The portal can be used to pay liquor and gaming licence fees, as well as course costs for responsible service of alcohol and responsible conduct of gambling certifications.
The new payment method, which is supported by Australian fintech Azupay, lets customers pay a unique, single-use PayID that has been generated by QR codes at the time of payment.
Customers pay the one-off PayID directly through their online banking account, with merchant information such as the amount and a description automatically included into the PayID.
Azupay said the new Liquor and Gaming portal payment option was the first consumer-to-business payments service to use the NPP’s PayID capabilities.
But the development could be the first step towards NPP-supported payments being accepted across other services offered by one-stop shop Services NSW.
“Customer use will inform how the department will roll-out any future PayID offering to additional agencies/transactions,” a Department of Customer Service spokesperson told iTnews.
Customer Service Minister Victor Dominello also took to Twitter last week to indicate his support for the service being rolled out across other services.
Azupay CEO Jean-Marc Barthe said Azupay was using the NPP to deliver “real-time C2B payments focused on making payments faster, fairer and better for everyone”.
He said using a one-off PayID can help customers to avoid credit card debit, fees and charges, as well end the risk of over or underpayments and the chargebacks that occur as a result.
Other government agencies to leverage the NPP to date include Services Australia, which recently used the platform to deliver disaster payments to Australians affected by the bushfires.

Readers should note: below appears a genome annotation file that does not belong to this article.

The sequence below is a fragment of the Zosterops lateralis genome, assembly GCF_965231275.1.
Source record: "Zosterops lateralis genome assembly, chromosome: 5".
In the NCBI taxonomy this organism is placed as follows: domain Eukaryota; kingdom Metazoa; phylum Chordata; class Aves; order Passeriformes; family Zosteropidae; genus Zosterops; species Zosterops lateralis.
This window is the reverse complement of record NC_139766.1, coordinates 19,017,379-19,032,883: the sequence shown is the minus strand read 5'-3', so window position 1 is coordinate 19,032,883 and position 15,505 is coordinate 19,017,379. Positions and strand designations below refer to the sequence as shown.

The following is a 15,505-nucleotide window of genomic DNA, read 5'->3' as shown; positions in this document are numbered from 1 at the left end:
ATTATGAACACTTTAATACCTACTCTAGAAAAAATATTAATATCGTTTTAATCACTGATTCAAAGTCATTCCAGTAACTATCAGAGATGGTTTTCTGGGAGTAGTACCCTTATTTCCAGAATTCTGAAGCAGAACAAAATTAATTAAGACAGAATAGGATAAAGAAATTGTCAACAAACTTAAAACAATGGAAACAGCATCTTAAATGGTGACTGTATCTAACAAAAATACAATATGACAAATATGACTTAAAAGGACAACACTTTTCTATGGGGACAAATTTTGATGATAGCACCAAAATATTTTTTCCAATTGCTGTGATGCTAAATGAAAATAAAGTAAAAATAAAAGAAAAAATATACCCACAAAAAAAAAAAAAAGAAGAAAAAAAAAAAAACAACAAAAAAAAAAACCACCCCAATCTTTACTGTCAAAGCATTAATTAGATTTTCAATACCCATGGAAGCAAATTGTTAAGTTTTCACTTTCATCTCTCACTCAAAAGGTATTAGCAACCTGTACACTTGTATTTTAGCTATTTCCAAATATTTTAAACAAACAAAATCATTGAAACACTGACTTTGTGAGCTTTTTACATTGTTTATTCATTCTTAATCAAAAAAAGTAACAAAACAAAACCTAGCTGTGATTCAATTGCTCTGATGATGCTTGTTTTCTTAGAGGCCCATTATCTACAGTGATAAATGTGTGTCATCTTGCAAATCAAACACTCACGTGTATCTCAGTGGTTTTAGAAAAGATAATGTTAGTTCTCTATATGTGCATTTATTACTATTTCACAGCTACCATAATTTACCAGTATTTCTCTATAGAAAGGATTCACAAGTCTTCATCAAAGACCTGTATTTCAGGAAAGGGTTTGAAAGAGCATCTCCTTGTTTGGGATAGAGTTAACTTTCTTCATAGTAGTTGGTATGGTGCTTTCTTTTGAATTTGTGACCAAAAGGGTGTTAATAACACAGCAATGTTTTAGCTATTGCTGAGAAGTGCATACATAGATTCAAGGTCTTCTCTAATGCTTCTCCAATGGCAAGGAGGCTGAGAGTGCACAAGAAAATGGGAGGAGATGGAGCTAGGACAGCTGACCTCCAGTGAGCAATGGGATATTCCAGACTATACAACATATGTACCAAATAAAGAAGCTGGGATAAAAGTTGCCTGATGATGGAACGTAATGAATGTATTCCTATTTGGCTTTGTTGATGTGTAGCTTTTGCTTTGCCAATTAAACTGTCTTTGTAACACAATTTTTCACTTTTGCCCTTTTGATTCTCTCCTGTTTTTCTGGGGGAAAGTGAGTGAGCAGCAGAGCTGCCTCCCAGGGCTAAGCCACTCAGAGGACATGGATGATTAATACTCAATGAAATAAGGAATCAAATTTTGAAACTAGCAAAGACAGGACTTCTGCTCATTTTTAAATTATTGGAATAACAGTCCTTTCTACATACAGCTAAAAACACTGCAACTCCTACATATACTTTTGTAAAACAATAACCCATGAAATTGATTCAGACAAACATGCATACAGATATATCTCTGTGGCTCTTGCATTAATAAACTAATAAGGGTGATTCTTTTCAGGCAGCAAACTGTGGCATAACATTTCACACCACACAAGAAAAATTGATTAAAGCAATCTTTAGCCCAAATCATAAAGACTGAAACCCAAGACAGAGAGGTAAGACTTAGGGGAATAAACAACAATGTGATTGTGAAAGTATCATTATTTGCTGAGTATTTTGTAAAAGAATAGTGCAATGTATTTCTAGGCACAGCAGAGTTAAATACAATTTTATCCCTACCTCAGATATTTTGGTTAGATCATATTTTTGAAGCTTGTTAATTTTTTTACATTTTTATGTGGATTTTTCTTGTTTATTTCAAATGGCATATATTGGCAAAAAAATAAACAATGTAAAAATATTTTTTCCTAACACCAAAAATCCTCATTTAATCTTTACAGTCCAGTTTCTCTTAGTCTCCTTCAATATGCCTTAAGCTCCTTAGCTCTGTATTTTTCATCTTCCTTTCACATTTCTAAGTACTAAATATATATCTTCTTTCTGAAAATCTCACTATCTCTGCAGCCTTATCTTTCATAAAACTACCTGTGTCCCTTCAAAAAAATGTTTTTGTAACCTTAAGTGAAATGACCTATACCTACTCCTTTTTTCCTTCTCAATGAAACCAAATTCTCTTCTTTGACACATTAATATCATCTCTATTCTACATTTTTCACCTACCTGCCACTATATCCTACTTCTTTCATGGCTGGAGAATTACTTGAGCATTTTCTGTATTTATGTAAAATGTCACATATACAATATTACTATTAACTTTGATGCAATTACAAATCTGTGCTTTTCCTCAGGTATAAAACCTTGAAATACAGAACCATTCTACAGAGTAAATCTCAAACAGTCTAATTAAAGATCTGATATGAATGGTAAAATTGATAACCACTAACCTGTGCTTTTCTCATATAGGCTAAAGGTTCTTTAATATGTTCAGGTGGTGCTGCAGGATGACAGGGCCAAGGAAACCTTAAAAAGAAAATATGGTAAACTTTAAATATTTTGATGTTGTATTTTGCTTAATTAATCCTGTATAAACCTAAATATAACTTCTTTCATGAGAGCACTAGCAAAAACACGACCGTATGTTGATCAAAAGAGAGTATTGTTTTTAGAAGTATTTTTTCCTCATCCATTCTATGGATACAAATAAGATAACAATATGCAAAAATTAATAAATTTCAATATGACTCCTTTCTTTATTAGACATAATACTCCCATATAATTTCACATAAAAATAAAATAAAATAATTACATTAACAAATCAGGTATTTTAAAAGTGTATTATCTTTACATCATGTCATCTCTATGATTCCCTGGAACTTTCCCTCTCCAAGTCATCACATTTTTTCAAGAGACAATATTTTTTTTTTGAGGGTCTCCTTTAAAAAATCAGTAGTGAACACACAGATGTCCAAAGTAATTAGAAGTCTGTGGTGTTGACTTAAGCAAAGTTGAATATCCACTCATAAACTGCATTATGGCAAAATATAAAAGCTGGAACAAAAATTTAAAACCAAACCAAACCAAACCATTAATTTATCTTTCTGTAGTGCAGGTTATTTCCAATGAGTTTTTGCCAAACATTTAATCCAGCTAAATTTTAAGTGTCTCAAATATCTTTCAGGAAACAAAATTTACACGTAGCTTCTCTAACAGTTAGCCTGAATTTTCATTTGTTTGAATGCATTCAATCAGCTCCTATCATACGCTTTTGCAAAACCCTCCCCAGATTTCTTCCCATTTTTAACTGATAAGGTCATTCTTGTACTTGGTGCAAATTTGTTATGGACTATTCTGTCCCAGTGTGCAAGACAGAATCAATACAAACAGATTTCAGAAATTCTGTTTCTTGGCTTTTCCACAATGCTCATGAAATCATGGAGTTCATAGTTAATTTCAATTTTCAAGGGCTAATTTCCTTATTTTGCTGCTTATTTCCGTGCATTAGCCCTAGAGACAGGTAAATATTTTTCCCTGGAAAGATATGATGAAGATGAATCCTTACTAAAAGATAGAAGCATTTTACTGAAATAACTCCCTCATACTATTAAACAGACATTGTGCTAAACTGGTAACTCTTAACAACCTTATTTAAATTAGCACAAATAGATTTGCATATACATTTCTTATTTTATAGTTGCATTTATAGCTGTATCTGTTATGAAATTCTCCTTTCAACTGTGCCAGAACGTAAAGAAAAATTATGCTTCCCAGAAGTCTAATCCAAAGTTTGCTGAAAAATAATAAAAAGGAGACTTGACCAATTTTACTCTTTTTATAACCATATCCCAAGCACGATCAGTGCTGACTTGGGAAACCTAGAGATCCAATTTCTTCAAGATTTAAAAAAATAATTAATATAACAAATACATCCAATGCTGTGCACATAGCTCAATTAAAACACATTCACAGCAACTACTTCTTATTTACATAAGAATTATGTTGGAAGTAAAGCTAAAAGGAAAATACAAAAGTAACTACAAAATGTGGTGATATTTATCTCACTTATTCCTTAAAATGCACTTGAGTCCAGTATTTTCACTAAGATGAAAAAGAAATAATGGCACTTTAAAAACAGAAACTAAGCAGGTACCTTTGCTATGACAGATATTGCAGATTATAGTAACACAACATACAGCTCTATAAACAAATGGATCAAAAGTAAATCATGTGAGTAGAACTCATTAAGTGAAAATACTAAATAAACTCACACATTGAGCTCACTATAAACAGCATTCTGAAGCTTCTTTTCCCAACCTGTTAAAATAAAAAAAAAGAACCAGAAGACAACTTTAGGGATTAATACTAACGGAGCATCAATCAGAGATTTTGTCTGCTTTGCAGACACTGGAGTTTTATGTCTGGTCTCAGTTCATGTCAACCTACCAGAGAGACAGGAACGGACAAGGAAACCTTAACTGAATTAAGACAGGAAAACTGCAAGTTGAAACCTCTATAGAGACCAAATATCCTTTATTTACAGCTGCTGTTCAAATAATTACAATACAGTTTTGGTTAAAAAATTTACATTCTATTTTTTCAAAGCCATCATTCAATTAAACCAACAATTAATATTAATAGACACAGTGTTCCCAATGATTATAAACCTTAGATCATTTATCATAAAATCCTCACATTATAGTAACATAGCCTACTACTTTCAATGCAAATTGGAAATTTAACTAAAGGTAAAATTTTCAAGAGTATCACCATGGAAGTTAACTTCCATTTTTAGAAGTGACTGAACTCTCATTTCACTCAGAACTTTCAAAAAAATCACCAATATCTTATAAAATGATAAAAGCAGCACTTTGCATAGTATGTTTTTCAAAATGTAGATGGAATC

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FIFA is under fire again for loot box gambling with two lawsuits filed in France – Blog – 10 minute

In context: Despite their controversial nature, loot boxes in video games continue to be a thing. Companies make millions from transactions that do not guarantee anything of real value. Likewise, governments and individuals continue to fight game makers over the stained mechanic.
The battle over the ethics of using loot boxes in video games continues as two new lawsuits have been filed in France against EA. The separate cases both target the publisher’s FIFA franchise alleging that the microtransactional system in its Ultimate Team mode (FUT) is a form of unregulated gambling.
The suits claim that to have any chance of winning in FUT, users must purchase player bundles that are randomly generated. Furthermore, one of the lawyers contends that the system is rigged in such a way that it encourages players to spend more money to up their chances of getting a star player.
“The developers of this game mode have created an illusionary and particularly addictive system,” attorney Victor Zagury told French sports-news outlet L’Équipe. “The more you pay, the more you have the possibility of getting big players.”

Zagury claims his client spent over 600 euros in five months without receiving a “big player.” He adds, “We believe that a gambling game has been integrated into this video game because buying packs is nothing more than a bet. Today, an 11 or 12-year-old teenager can, without any restriction, play FUT, and commit money because there is no parental control system in this mode.”